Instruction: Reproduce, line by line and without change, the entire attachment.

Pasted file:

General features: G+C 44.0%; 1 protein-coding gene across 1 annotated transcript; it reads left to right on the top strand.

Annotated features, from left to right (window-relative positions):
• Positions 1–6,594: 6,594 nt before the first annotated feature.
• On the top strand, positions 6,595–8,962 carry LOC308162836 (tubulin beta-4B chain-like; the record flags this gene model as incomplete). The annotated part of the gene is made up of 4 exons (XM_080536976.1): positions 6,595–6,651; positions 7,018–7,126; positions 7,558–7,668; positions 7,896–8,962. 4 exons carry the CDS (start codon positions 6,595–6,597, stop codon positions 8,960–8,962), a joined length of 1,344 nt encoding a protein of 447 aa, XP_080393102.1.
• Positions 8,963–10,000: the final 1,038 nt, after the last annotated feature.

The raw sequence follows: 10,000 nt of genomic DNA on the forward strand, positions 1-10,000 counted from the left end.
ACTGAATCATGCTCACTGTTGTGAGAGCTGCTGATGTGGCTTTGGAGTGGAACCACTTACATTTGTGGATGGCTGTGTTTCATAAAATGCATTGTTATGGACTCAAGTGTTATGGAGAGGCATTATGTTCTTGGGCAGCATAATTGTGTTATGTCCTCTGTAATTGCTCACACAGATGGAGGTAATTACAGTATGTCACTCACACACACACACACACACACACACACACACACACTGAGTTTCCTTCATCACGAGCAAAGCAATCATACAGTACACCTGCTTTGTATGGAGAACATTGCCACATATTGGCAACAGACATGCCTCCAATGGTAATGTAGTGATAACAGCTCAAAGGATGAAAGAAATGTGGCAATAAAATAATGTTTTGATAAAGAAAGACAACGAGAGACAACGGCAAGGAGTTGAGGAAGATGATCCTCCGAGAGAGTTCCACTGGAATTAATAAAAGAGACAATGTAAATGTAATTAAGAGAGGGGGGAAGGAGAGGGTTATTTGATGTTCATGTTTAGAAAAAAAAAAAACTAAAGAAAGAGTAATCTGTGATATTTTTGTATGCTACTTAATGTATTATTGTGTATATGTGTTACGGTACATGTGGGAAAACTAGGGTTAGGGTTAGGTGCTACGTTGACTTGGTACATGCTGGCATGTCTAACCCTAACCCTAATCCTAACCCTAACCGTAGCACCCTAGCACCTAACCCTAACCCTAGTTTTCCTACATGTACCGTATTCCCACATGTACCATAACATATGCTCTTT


General features: G+C 44.0%; 1 protein-coding gene across 1 annotated transcript; it reads left to right on the top strand.

Annotated features, from left to right (window-relative positions):
• Positions 1–6,594: 6,594 nt before the first annotated feature.
• On the top strand, positions 6,595–8,962 carry LOC308162836 (tubulin beta-4B chain-like; the record flags this gene model as incomplete). The annotated part of the gene is made up of 4 exons (XM_080536976.1): positions 6,595–6,651; positions 7,018–7,126; positions 7,558–7,668; positions 7,896–8,962. 4 exons carry the CDS (start codon positions 6,595–6,597, stop codon positions 8,960–8,962), a joined length of 1,344 nt encoding a protein of 447 aa, XP_080393102.1.
• Positions 8,963–10,000: the final 1,038 nt, after the last annotated feature.

The raw sequence follows: 10,000 nt of genomic DNA on the forward strand, positions 1-10,000 counted from the left end.
ACTGAATCATGCTCACTGTTGTGAGAGCTGCTGATGTGGCTTTGGAGTGGAACCACTTACATTTGTGGATGGCTGTGTTTCATAAAATGCATTGTTATGGACTCAAGTGTTATGGAGAGGCATTATGTTCTTGGGCAGCATAATTGTGTTATGTCCTCTGTAATTGCTCACACAGATGGAGGTAATTACAGTATGTCACTCACACACACACACACACACACACACACACACACACTGAGTTTCCTTCATCACGAGCAAAGCAATCATACAGTACACCTGCTTTGTATGGAGAACATTGCCACATATTGGCAACAGACATGCCTCCAATGGTAATGTAGTGATAACAGCTCAAAGGATGAAAGAAATGTGGCAATAAAATAATGTTTTGATAAAGAAAGACAACGAGAGACAACGGCAAGGAGTTGAGGAAGATGATCCTCCGAGAGAGTTCCACTGGAATTAATAAAAGAGACAATGTAAATGTAATTAAGAGAGGGGGGAAGGAGAGGGTTATTTGATGTTCATGTTTAGAAAAAAAAAAAACTAAAGAAAGAGTAATCTGTGATATTTTTGTATGCTACTTAATGTATTATTGTGTATATGTGTTACGGTACATGTGGGAAAACTAGGGTTAGGGTTAGGTGCTACGTTGACTTGGTACATGCTGGCATGTCTAACCCTAACCCTAATCCTAACCCTAACCGTAGCACCCTAGCACCTAACCCTAACCCTAGTTTTCCTACATGTACCGTATTCCCACATGTACCATAACATATGCTCTTT